“Is Steve Carell going to be nominated for an Oscar?” a studio exec asked me in front of Carell at the Hollywood Roosevelt Hotel party immediately after the AFI presentation of “Foxcatcher” last month.
We all hooted, including Carell, but it’s not really a laughing matter, of course. Oscar voters are notorious suckers for stars who go through notable physical transformations to become other, real-life people.
It’s especially impressive when famous people disappear – to see Steve Carell vanish creepily inside the slow-talking, steely-eyed monster who killed an Olympic wrestler back in 1996. Most of us never knew John Du Pont, but Carell’s characterization is so distinct, nuanced and vastly different from his own persona that it’s obvious that this is ACTING. At Hollywood awards, you get big points for that, especially if enhanced by a plastic nose.
In “The Theory of Everything,” Eddie Redmayne really transformed himself and even contorted his arms, legs, neck, head and shoulders to become someone more famous than himself. And that’s why I believe he’s going to win. Redmayne gets extra points for convincing us that he’s become Stephen Hawking.
Think of his transformation like Meryl Streep bagging an Oscar for vanishing inside Maggie Thatcher in “The Iron Lady,” Helen Mirren channeling Elizabeth II in “The Queen” and Jamie Foxx becoming Ray Charles in “Ray.” When someone famous can convince us that they are actually a different famous person, Hollywood can’t resist thrusting Oscars on them.
Too bad for Carell that we didn’t know John Du Pont. Or for Benedict Cumberbatch (“The Imitation Game”) that we didn’t know Alan Turing. Carell and Cumberbatch just get points – not extra points – for successfully transmogrifying into other real people, but at least that should help them get Oscar nominations. They compete against David Olyelowo, who amazingly convinces us that he is Martin Luther King Jr. even though he doesn’t (let’s be honest) look much like him, but he’s not famous. Nobody stops him on the street, shouting, “Hey, aren’t you David Olyelowo?” so he doesn’t get extra points either.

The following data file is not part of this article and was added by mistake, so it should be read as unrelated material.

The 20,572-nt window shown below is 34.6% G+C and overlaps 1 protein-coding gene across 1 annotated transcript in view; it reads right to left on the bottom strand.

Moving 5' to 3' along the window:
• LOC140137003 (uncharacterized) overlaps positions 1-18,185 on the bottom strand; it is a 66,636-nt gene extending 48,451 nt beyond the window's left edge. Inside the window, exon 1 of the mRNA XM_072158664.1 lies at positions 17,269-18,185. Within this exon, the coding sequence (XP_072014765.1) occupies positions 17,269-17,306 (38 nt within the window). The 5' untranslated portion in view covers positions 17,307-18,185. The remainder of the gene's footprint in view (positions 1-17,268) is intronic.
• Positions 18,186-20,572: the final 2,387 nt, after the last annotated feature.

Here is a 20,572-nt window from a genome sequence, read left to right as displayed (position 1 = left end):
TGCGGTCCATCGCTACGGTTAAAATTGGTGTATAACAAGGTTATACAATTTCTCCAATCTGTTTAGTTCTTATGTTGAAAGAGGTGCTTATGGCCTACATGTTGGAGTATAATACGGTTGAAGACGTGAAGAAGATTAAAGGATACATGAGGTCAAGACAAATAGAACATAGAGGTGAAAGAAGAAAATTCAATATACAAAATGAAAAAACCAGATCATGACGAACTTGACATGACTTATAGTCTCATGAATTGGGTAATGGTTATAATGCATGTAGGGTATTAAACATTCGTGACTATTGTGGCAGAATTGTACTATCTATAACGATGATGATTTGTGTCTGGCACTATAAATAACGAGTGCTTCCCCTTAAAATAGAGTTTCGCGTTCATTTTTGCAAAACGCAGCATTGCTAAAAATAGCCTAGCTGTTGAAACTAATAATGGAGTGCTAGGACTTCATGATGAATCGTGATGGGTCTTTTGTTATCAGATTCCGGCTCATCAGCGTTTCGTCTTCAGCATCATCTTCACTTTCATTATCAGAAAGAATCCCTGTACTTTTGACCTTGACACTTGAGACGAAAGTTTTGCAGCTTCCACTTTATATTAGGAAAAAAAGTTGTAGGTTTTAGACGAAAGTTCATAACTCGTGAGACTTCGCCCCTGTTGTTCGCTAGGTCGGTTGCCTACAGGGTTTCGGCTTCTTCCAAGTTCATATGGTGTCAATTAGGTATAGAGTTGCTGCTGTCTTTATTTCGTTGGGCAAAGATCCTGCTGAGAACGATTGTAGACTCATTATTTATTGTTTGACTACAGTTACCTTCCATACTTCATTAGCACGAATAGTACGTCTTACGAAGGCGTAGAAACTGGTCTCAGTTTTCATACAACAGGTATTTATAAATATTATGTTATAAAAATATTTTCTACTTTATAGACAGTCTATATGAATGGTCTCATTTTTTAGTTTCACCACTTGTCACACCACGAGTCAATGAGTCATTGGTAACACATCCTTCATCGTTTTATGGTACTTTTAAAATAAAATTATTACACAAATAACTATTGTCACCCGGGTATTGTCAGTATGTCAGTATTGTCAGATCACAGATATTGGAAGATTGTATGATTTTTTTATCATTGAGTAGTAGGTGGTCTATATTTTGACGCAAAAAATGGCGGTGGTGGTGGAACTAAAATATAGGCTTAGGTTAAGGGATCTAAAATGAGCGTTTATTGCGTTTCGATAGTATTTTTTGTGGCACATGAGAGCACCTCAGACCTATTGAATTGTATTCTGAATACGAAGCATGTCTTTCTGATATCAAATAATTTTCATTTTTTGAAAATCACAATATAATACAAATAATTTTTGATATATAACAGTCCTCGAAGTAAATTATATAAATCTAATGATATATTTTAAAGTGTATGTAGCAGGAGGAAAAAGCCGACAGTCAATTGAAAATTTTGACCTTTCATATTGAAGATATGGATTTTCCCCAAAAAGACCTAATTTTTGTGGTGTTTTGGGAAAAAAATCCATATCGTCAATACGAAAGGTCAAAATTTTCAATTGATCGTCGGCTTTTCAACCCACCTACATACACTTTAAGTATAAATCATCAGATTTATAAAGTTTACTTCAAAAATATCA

The opposite predicament is true for Bradley Cooper, who everybody knows. Unfortunately, we never knew the real Navy SEAL that he portrays in “American Sniper,” but yet Cooper goes through such a formidable physical transformation that he packed on 40 pounds of muscle, sprouted facial hair and a Texas twang. Normally that’d be good enough for an Oscar bid and it might prove to be for Cooper, who’s been nominated twice in the past, but this is a tough race. We’ve already discussed six guys battling for five slots and we haven’t even mentioned Timothy Spall knocking on the door. He recently won Best Actor at Cannes and the New York Film Critics’ Circle for portraying one of Britain’s most famous artists, J.M.W. Turner, but Turner lived back in the early 19th century. Today nobody knows what he looked like and few people know Spall.
This absurd Oscar bias toward rewarding actors who portray real-life folks hurts other good guys trying to muscle their way into the category like Jake Gyllenhaal, who gives an Oscar-worthy performance as a fictitious news hound in “Nightcrawler.” He even did a radical physical transformation, dropping 20 or 30 pounds, and acted all psycho, but Oscar voters are a stubborn gang. In their daily jobs, they make most of their money making fantasy films, but they want reality when doling out fake gold statuettes.
But then perhaps none of this really matters when you consider who is out front to win Best Actor this year, according to the predictions of most of Gold Derby’s experts: Michael Keaton. His character in “Birdman” is, on the face of things, fictitious. But, of course, it’s really based upon Keaton himself, so maybe that makes it the most real role of all. And maybe that’s why it’s the frontrunner, come to think of it. Huh.